Two shows on stage right now with a cast of two each, are both winners– so for me it’s two for two! LUNGS at the New Rep and STONES IN HIS POCKETS at the Lyric, convey a world of ideas and a world of characters with a simplicity of means.

NEW REPERTORY THEATRELUNGS begins and ends with two characters– a man and a woman, no names, “no sets, no props, no miming” and 2 words: ” A Baby?”  From this kernel pops the entire play.  The couple begins this conversation in the middle of an IKEA, where essentially they’re shopping for what they value: Should they have kids? Should anyone?  Should they marry?  What about the environment?  Liz Hayes as “W” and Nael Nacer as “M” are talented, compelling acting partners and the whole play hangs on their interaction.

As an educated, hyperaware couple living in an increasingly complicated world, they play off each other’s neuroses and pecadilloes, whipping themselves into a frenzy over the big and little things. At once specific and universal, they draw us into the emotional rhythm of their lives which are hilariously familiar and painfully real. Duncan Macmillan’s play and Bridget Kathleen O’Leary’s direction seamlessly mine the familiar tropes of modern life –with a generous dollop of hope, letting us recognize ourselves up close and from afar–an entertaining and enlightening vantage point.  It’s a shout-out for LUNGS through March 10 at the New Repertory Theatre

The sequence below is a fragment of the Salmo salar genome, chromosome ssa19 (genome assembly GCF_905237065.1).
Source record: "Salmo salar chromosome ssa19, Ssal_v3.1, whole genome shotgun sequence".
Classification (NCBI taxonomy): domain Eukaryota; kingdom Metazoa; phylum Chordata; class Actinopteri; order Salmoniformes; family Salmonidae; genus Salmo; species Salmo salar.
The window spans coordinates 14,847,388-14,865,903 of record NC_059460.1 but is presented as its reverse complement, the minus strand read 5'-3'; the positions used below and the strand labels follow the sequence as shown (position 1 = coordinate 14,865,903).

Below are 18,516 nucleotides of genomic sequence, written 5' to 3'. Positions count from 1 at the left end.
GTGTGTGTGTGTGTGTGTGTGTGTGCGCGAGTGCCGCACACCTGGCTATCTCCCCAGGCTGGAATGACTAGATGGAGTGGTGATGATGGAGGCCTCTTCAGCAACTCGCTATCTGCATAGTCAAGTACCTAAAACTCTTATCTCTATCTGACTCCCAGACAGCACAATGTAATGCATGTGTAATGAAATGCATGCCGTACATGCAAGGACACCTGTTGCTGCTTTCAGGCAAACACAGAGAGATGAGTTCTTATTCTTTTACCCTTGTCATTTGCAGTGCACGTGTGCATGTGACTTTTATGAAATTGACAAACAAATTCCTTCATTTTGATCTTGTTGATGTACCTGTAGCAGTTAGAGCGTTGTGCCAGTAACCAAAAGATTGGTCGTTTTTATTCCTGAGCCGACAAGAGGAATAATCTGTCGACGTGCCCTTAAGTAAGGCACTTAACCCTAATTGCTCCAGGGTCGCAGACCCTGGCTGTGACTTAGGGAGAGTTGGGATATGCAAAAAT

STONES IN HIS POCKETS stars Daniel Berger-Jones and Phil Tayler who play an entire Irish Village! They are caught up in the world of movie-making when an American film crew hits town and all of the locals are conscripted into the ranks of extras. Like Rosencrantz and Guildenstern in Stoppard’s hands, the real lives of the movie’s “minor” characters end up front and center in contrast to the Hollywood stars and the quaint stereotypes they’re perpetuating.  Berger-Jones and Phil Tayler effortlessly and with dizzying speed assume varying accents, ages, and genders: the pampered leading lady, the toadying directors and assistants, the town’s troubled youth, and the last living extra from the 1952 movie”The Quiet Man” starring John Wayne.

STONES IN HIS POCKETSFunny, observant– and perhaps a touch maudlin– the play manages to separate the dream from the machine; it reveals the contempt for “the little people” behind the Hollywood factory, without diminishing the dreams that Hollywood inspires in them. See STONES IN HIS POCKETS at The Lyric Stage Company of Boston through March 16!